Fontenelle has much to answer for, if we may judge from what has been said concerning the extent and nature of the influence he has exercised on thoughtless minds. That flippant but brilliant trifler, Horace Walpole, for instance, declared that the reading Fontenelle had made him a sceptic! He maintained, on the supposition of a plurality of worlds, the impossibility of any revelation! That the reception of this opinion was sufficient, with him, to destroy the credibility of all revelation! This ground he has, if this report be true, the honour of occupying with Thomas Paine.

Let us, however, think and speak and act differently, remembering fearfully, how often the wisdom of this world is foolishness with God. Is it, indeed, consistent with even mere Wisdom of God in the Worlds of Creation, vol. iii. p. 265. Monthly Magazine, A.D. 1798-art. "Walpoliana.”.

"Be not so positive, especially with regard to things which are neither easy, nor necessary to be determined. When I was young, I was sure of everything. In a few years, having been mistaken a thousand times, I was not half so sure of most things as before. At present, I am hardly sure of anything, but what God has revealed to me! . . . Upon the whole, an ingenious man may easily flourish on this head. How much more glorious is it for the great God to have created innumerable worlds than this little globe only!

. . Do you ask, then, what is This Spot to the great God? Why, as much as millions of systems. GREAT and LITTLE have place with regard to us; but before Him, they vanish away!" +

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worldly wisdom, on the ground of an assumption with regard to inhabited planets, to reject a belief founded on direct and positive proofs, such as is the belief in the truths of Natural and Revealed Religion?

"Newton," says Dr Chalmers, in his discourse on the Modesty of True Science, "knew the boundary which hemmed him. He knew that he had not thrown one particle of light on the moral or reli


THE actual condition of Greece is a disgrace to the political civilisation of Europe. There is hope for the Othoman Empire, for the Turks are sensible that they have much to learn; but for the kingdom of Greece there is no hope, unless the modern Hellenes lay aside the self-conceit which induces them to boast of their superior orthodoxy when the question relates to their practical ignorance. Englishmen and Russians, despots and demagogues, princes and people, Europeans and Americans, all agree in pronouncing King Otho's kingdom a satire on monarchical institutions, constitutional legislation, and central administration. The valour and patriotism displayed by the Albanians of Suli and Hydra, and by the Greeks of Messolonghi and Psara, were the theme of well-merited praise, and were rewarded by liberal gifts of money and other supplies from the friends of Greece in Germany, Switzerland, France, England, and the United States of America. Greece has great obligations to the people of Western Europe, whom she now stigmatises as hostile Latins. It was the voice of the people that moved the Cabinet of London to take the initiative in the negotiations which caused the battle of Navarino, and conferred on Greece the rank of an independent kingdom by the treaty of 1832.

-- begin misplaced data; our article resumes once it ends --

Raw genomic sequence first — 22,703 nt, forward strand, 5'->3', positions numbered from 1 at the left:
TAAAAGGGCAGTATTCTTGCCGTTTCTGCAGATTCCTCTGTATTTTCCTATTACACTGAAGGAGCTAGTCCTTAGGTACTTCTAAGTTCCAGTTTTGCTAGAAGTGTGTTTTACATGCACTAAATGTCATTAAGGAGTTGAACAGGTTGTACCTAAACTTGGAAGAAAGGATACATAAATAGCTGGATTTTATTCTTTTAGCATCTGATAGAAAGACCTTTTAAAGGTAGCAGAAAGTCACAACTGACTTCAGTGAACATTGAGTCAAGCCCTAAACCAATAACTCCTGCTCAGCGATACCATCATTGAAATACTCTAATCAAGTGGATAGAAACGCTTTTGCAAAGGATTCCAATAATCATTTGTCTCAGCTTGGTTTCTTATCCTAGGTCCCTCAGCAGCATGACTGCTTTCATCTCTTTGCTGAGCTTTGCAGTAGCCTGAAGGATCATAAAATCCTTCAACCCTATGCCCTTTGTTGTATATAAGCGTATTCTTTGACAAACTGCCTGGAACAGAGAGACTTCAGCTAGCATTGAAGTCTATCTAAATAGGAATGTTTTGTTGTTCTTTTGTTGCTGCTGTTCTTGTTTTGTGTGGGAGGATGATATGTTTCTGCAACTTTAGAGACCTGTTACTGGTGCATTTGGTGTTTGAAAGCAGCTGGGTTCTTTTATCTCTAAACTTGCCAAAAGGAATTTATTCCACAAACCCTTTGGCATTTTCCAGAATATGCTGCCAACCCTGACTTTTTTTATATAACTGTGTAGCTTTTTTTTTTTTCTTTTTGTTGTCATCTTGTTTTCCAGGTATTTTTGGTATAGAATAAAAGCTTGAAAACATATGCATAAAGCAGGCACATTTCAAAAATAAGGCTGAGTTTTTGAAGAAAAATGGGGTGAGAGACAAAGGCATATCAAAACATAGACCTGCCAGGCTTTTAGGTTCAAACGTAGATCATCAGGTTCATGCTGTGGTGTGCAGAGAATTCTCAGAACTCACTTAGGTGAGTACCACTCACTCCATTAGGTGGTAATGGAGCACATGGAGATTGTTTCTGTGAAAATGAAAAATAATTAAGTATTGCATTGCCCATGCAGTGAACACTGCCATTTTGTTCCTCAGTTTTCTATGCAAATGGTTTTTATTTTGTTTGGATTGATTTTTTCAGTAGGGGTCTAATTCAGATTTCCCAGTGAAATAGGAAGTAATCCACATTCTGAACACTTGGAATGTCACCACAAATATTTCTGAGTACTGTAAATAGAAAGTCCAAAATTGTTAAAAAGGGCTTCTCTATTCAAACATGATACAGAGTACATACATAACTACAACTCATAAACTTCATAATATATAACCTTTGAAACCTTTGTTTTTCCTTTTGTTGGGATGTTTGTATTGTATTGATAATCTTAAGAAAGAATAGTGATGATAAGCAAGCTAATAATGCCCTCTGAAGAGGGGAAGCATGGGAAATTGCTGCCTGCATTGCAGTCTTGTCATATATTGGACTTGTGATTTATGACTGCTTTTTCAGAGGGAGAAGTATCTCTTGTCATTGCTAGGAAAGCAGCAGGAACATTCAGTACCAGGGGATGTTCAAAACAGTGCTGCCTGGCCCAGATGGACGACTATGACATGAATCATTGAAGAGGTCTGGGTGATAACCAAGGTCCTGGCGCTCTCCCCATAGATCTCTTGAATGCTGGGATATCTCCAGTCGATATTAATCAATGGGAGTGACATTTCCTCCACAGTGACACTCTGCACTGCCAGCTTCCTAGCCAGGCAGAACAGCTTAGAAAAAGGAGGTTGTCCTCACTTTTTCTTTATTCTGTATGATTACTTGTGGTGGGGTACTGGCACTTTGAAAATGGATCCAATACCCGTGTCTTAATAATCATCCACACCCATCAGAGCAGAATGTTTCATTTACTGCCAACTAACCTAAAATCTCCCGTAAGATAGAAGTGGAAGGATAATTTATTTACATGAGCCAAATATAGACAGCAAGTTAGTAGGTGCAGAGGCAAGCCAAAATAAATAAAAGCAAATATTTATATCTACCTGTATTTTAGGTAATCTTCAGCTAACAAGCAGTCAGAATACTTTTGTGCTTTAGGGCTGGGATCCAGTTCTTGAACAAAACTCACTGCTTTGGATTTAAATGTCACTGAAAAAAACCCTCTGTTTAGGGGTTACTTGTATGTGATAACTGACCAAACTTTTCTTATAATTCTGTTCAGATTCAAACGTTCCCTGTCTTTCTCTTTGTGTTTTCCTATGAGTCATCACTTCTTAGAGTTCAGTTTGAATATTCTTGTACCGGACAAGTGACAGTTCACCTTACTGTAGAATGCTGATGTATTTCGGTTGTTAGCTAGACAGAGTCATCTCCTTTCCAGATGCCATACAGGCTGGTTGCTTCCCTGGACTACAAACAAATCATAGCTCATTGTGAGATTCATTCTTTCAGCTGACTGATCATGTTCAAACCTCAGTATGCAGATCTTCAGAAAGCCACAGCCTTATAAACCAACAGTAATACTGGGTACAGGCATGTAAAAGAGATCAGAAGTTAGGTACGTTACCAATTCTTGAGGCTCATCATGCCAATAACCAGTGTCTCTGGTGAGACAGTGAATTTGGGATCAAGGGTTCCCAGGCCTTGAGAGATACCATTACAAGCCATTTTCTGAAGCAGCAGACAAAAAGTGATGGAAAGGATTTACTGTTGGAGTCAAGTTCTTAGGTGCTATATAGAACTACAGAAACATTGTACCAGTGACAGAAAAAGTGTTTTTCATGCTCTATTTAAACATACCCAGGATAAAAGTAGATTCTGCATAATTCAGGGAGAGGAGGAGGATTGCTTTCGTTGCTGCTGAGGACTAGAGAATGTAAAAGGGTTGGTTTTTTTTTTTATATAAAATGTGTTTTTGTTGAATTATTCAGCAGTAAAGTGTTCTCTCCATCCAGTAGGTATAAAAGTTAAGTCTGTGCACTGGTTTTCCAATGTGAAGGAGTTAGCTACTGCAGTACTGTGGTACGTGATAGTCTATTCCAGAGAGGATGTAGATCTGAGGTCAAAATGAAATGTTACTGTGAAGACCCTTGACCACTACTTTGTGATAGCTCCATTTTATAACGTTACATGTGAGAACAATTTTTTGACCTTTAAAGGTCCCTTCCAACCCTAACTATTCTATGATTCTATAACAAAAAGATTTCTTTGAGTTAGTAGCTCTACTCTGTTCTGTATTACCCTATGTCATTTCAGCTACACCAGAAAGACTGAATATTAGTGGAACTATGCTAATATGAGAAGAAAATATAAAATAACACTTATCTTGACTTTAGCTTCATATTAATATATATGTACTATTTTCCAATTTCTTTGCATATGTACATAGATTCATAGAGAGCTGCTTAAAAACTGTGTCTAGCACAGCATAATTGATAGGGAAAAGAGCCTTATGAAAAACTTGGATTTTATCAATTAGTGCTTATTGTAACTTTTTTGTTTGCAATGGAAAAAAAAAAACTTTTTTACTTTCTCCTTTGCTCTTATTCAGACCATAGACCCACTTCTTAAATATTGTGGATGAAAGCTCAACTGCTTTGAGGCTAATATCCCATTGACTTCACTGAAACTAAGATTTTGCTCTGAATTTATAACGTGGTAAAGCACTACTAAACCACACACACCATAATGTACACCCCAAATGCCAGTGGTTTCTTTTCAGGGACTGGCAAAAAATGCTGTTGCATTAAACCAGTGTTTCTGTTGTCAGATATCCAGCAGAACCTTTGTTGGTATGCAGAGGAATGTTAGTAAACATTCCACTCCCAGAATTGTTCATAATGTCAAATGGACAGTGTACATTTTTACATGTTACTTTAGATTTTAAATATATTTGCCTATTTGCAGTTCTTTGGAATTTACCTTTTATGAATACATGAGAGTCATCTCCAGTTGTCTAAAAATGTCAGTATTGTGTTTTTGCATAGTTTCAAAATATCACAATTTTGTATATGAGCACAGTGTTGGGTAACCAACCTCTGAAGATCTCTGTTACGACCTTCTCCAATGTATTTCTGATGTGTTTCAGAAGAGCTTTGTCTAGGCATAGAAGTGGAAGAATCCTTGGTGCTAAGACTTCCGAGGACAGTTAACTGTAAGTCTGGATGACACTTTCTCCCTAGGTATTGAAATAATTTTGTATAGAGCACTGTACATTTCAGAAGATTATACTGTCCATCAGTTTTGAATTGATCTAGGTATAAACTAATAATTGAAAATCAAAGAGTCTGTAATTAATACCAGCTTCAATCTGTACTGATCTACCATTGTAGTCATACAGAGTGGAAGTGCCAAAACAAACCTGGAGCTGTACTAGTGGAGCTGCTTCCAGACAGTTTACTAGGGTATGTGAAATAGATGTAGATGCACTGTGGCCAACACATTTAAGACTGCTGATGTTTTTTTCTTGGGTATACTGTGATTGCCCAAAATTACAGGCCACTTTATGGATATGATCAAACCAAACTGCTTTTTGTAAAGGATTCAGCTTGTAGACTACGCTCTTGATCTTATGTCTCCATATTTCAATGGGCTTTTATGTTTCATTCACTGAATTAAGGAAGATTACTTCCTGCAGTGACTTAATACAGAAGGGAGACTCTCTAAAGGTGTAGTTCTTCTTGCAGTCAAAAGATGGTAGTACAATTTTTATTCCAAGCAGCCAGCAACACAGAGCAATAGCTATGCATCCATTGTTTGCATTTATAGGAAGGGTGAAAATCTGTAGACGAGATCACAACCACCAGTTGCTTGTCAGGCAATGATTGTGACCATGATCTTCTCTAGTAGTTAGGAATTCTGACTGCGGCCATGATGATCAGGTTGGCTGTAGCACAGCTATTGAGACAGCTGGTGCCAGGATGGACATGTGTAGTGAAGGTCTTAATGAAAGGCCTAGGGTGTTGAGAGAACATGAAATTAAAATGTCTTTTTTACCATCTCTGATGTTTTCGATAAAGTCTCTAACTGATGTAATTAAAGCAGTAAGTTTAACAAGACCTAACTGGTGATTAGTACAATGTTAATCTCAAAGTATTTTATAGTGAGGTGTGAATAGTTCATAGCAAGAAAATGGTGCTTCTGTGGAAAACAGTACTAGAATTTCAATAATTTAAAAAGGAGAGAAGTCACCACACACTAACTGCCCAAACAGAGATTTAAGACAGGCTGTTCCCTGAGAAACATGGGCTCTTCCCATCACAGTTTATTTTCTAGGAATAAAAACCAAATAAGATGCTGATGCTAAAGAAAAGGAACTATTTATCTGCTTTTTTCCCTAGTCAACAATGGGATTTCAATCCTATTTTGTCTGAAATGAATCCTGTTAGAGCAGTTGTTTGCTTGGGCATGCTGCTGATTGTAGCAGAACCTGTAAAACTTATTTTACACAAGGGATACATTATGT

No political experiment during the present century-fruitful as the period has been in producing new States-excited higher expectations

gious history of these planetary regions. He had not ascertained what visits of communication they received from the God who upholds them. But he knew that the fact of a Real Visit to THIS PLANET had such evidence to rest upon that it was not to be disposted by any aerial imagination." Let this noble and devout spirit be in us: both Faith and Reason assuring as, that we stand, in Scriptural Truth, safe and immovable, like a wise man, which built his house upon a rock.



or warmer wishes for its success. Twenty-two years have now elapsed since Greece became a kingdom under the sceptre of Prince Otho of Bavaria. He was then a minor, and he was selected to fill the new throne more for his father's merits than from any promise of superior talent in his own person. King Louis of Bavaria loved art, and his want of political capacity and military power removed any feelings of jealousy on the part of the greater powers in Europe to the addition thus made to the dignity of the house of Wittelsbach. King Otho was known to be a youth of very moderate attainments; but his natural deficiencies being fortunately united to an amiable disposition, it was expected that he would prove a docile monarch, and listen to good counsellors. It has proved otherwise. His limited capacity has not been more remarkable than his obstinacy and perverseness in following a line of policy which has inflicted serious injury on Greece. Notwithstanding a natural love of justice, and a good moral character, his misgovernment has degenerated into corruption, though it has not assumed a character of systematic tyranny. On the whole, his incapacity to perform the duties of his station, and his silly eagerness to assume the appearance of being a despotic sovereign, while he was unable to make any use of the greater part of the prerogatives willingly conceded to him by his subjects, have made him a very apt regal type of the anarchical and rapacious nation he